The final instalment of Rick Riordan’s Heroes of Olympus series, was released last October. Having followed this series for years, I went out to get a copy of The Blood of Olympus as soon as I could, but only got around to writing a review two months later. Sorry for the wait.
[Editor’s note: And Samuel only got around to posting it two months after THAT. Blame him for forgetting about the blog over the Christmas period.]
The Blood of Olympus tells of the final, epic battle converging on the Acropolis of Athens, the birth place of the Greek Gods, but also much closer to home at Camp Half-Blood. With the fate of the world riding on the crew of the Argo II and their impossible plan to stop Gaia, every minute counts. But the reunion of the seven demigods is bittersweet, as the prophecy looms over them promising death and destruction.
Once again, Riordan has delivered an exciting, humourous, plot-driven instalment in the series. There was more of a focus on the minor characters from previous novels, Reyna and Nico, which offered a new perspective, but became frustrating at times when the focus was diverted from the main action. The histories of these characters provided a much more complex background to the story, and revealed important events and individuals who had shaped these characters and influenced every decision they made.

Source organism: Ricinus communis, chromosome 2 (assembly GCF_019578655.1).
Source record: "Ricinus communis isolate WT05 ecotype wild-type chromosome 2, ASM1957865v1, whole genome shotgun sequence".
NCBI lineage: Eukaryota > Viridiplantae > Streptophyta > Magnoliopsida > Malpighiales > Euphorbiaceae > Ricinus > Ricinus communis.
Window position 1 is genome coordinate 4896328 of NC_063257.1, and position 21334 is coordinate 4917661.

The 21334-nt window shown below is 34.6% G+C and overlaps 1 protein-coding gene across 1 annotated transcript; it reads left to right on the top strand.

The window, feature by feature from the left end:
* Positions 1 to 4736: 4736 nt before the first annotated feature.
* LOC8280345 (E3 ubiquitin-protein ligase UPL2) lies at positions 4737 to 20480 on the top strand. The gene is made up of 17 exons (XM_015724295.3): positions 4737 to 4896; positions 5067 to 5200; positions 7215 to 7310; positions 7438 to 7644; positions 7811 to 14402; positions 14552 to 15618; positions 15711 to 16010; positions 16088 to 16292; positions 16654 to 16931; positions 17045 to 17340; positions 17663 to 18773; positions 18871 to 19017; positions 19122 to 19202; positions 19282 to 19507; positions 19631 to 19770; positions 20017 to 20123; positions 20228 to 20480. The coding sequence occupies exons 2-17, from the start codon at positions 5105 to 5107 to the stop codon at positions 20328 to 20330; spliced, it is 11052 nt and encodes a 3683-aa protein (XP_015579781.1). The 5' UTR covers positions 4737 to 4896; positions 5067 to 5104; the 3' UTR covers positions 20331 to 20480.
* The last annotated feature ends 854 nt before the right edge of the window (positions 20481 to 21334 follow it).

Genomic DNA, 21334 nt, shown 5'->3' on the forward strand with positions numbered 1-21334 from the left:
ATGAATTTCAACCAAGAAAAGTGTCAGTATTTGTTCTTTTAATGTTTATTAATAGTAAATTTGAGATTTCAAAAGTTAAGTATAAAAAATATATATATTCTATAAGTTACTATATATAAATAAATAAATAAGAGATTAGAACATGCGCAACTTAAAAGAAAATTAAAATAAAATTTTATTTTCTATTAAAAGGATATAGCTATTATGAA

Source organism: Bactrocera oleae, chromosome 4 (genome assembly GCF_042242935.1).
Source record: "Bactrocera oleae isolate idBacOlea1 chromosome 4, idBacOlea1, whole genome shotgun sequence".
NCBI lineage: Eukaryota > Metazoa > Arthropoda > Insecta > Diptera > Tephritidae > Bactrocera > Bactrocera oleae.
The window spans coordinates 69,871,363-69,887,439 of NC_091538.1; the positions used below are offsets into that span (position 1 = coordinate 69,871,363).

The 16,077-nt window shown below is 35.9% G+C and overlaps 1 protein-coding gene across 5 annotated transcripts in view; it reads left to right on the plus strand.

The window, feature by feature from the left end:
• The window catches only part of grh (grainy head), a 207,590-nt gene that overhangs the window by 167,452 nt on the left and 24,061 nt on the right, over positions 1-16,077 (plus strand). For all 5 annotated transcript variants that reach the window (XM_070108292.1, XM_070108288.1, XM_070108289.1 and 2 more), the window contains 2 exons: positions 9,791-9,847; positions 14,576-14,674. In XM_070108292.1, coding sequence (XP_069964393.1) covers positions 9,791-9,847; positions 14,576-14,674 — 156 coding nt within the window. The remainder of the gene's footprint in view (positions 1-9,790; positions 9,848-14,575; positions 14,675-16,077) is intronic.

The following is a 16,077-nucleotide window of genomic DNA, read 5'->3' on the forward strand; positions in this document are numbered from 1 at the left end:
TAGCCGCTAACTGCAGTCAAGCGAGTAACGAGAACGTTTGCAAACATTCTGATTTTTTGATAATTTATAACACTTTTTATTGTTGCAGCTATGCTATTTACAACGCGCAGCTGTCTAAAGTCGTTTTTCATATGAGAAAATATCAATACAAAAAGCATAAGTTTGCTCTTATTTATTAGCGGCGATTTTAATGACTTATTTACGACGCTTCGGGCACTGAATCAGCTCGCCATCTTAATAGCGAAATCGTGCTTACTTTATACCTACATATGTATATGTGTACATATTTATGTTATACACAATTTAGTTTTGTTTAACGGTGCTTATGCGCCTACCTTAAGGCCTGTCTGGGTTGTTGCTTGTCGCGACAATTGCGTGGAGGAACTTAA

As the story drew to an end, I was desperate to get inside particular characters’ heads, but was instead stuck with characters who I felt had already finished their stories and had provided the reader with enough closure. Don’t get me wrong, the narrative, almost written in third person at times, was effective in showing the extent of everything that had happened and concluding other stories from afar, but I would have liked a more intimate account from each character. I wasn’t as emotional as I was reading the final Percy Jackson novel, or even the rest of the Heroes of Olympus series. I felt oddly removed from the characters. I did enjoy the novel – I was just expecting an epic finale to the series that I had loved for so long. And in reality, Riordan did deliver this. It just didn’t feel as powerful or resonating as it could have been.
Among other things, this really delayed a sense of closure until the very end of the novel; it was hard to believe that it was really over until the last page. And even so, I feel as though there is still enough material to write another five books – but that might be pushing it.
Nonetheless, all fans of this series will be compelled to turn each page, and wait nervously for the end. This series has grown with its readers, coming a long way since Percy Jackson’s first adventures. It feels almost like the end of an era as you reach the back cover of this novel, but Riordan promises plenty more modern mythology to come.